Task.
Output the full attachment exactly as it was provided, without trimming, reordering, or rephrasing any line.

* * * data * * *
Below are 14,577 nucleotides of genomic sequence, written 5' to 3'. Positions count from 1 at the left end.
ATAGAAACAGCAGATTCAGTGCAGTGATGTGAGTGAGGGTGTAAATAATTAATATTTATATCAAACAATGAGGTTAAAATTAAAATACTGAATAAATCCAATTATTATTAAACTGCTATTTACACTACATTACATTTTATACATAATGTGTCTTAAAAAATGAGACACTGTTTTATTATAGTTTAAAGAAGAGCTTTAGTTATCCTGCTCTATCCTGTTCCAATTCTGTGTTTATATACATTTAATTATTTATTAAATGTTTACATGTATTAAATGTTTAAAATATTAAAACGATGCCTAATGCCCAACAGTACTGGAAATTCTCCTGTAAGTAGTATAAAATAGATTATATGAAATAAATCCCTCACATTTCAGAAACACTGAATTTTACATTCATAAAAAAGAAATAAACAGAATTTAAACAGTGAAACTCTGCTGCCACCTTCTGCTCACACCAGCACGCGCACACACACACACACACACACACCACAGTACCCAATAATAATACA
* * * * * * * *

Below are 14,577 nucleotides of genomic sequence, written 5' to 3'. Positions count from 1 at the left end.
ATAGAAACAGCAGATTCAGTGCAGTGATGTGAGTGAGGGTGTAAATAATTAATATTTATATCAAACAATGAGGTTAAAATTAAAATACTGAATAAATCCAATTATTATTAAACTGCTATTTACACTACATTACATTTTATACATAATGTGTCTTAAAAAATGAGACACTGTTTTATTATAGTTTAAAGAAGAGCTTTAGTTATCCTGCTCTATCCTGTTCCAATTCTGTGTTTATATACATTTAATTATTTATTAAATGTTTACATGTATTAAATGTTTAAAATATTAAAACGATGCCTAATGCCCAACAGTACTGGAAATTCTCCTGTAAGTAGTATAAAATAGATTATATGAAATAAATCCCTCACATTTCAGAAACACTGAATTTTACATTCATAAAAAAGAAATAAACAGAATTTAAACAGTGAAACTCTGCTGCCACCTTCTGCTCACACCAGCACGCGCACACACACACACACACACACACCACAGTACCCAATAATAATACA